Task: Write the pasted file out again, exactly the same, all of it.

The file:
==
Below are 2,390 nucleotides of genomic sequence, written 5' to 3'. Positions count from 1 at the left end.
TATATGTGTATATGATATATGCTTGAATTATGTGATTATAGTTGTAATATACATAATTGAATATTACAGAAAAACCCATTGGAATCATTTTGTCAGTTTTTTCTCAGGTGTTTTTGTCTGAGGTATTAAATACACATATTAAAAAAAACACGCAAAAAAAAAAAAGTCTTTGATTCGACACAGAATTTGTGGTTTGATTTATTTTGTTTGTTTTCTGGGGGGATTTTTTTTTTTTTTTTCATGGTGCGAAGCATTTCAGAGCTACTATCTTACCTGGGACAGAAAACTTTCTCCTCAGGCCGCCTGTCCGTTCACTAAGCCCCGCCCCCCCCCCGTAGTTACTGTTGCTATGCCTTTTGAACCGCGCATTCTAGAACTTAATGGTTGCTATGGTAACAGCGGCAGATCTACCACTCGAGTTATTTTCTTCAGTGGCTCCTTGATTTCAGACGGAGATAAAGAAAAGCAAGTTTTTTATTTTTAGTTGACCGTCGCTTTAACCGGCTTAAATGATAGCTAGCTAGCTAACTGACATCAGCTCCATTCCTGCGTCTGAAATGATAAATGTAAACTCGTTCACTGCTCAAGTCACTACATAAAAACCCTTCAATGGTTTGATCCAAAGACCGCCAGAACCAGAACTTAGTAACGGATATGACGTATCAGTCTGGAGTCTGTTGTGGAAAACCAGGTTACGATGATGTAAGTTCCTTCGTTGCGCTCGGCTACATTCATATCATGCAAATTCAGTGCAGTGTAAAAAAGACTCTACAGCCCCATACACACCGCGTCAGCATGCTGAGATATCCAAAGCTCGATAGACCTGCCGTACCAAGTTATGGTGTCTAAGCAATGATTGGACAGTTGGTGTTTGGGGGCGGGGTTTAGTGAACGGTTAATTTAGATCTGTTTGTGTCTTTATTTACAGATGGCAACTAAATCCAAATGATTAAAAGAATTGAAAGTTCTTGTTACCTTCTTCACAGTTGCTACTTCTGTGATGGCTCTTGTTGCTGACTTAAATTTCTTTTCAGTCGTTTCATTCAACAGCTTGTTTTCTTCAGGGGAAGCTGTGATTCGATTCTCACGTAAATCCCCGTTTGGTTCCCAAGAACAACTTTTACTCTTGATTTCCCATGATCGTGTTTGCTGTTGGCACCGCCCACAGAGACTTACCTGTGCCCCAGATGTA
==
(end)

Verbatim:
Below are 2,390 nucleotides of genomic sequence, written 5' to 3'. Positions count from 1 at the left end.
TATATGTGTATATGATATATGCTTGAATTATGTGATTATAGTTGTAATATACATAATTGAATATTACAGAAAAACCCATTGGAATCATTTTGTCAGTTTTTTCTCAGGTGTTTTTGTCTGAGGTATTAAATACACATATTAAAAAAAACACGCAAAAAAAAAAAAGTCTTTGATTCGACACAGAATTTGTGGTTTGATTTATTTTGTTTGTTTTCTGGGGGGATTTTTTTTTTTTTTTTCATGGTGCGAAGCATTTCAGAGCTACTATCTTACCTGGGACAGAAAACTTTCTCCTCAGGCCGCCTGTCCGTTCACTAAGCCCCGCCCCCCCCCCGTAGTTACTGTTGCTATGCCTTTTGAACCGCGCATTCTAGAACTTAATGGTTGCTATGGTAACAGCGGCAGATCTACCACTCGAGTTATTTTCTTCAGTGGCTCCTTGATTTCAGACGGAGATAAAGAAAAGCAAGTTTTTTATTTTTAGTTGACCGTCGCTTTAACCGGCTTAAATGATAGCTAGCTAGCTAACTGACATCAGCTCCATTCCTGCGTCTGAAATGATAAATGTAAACTCGTTCACTGCTCAAGTCACTACATAAAAACCCTTCAATGGTTTGATCCAAAGACCGCCAGAACCAGAACTTAGTAACGGATATGACGTATCAGTCTGGAGTCTGTTGTGGAAAACCAGGTTACGATGATGTAAGTTCCTTCGTTGCGCTCGGCTACATTCATATCATGCAAATTCAGTGCAGTGTAAAAAAGACTCTACAGCCCCATACACACCGCGTCAGCATGCTGAGATATCCAAAGCTCGATAGACCTGCCGTACCAAGTTATGGTGTCTAAGCAATGATTGGACAGTTGGTGTTTGGGGGCGGGGTTTAGTGAACGGTTAATTTAGATCTGTTTGTGTCTTTATTTACAGATGGCAACTAAATCCAAATGATTAAAAGAATTGAAAGTTCTTGTTACCTTCTTCACAGTTGCTACTTCTGTGATGGCTCTTGTTGCTGACTTAAATTTCTTTTCAGTCGTTTCATTCAACAGCTTGTTTTCTTCAGGGGAAGCTGTGATTCGATTCTCACGTAAATCCCCGTTTGGTTCCCAAGAACAACTTTTACTCTTGATTTCCCATGATCGTGTTTGCTGTTGGCACCGCCCACAGAGACTTACCTGTGCCCCAGATGTA